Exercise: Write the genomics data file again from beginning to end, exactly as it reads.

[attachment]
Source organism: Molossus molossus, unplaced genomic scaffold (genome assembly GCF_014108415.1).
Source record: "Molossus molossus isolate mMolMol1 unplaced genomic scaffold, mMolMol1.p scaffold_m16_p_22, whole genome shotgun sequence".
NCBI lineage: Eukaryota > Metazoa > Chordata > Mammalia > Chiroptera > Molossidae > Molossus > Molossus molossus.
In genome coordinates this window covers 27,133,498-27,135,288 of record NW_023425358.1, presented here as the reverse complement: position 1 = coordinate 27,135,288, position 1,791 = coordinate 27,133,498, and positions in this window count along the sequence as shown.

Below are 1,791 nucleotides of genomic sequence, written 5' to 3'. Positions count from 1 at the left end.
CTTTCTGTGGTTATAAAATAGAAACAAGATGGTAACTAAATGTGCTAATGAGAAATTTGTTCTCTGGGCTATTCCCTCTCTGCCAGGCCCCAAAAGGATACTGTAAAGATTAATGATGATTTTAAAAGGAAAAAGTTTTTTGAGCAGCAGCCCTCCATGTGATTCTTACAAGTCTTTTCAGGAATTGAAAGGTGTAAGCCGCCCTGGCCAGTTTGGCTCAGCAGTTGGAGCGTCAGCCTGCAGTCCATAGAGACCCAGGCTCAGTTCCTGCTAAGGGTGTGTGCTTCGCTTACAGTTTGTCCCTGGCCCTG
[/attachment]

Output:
Source organism: Molossus molossus, unplaced genomic scaffold (genome assembly GCF_014108415.1).
Source record: "Molossus molossus isolate mMolMol1 unplaced genomic scaffold, mMolMol1.p scaffold_m16_p_22, whole genome shotgun sequence".
NCBI lineage: Eukaryota > Metazoa > Chordata > Mammalia > Chiroptera > Molossidae > Molossus > Molossus molossus.
In genome coordinates this window covers 27,133,498-27,135,288 of record NW_023425358.1, presented here as the reverse complement: position 1 = coordinate 27,135,288, position 1,791 = coordinate 27,133,498, and positions in this window count along the sequence as shown.

Below are 1,791 nucleotides of genomic sequence, written 5' to 3'. Positions count from 1 at the left end.
CTTTCTGTGGTTATAAAATAGAAACAAGATGGTAACTAAATGTGCTAATGAGAAATTTGTTCTCTGGGCTATTCCCTCTCTGCCAGGCCCCAAAAGGATACTGTAAAGATTAATGATGATTTTAAAAGGAAAAAGTTTTTTGAGCAGCAGCCCTCCATGTGATTCTTACAAGTCTTTTCAGGAATTGAAAGGTGTAAGCCGCCCTGGCCAGTTTGGCTCAGCAGTTGGAGCGTCAGCCTGCAGTCCATAGAGACCCAGGCTCAGTTCCTGCTAAGGGTGTGTGCTTCGCTTACAGTTTGTCCCTGGCCCTG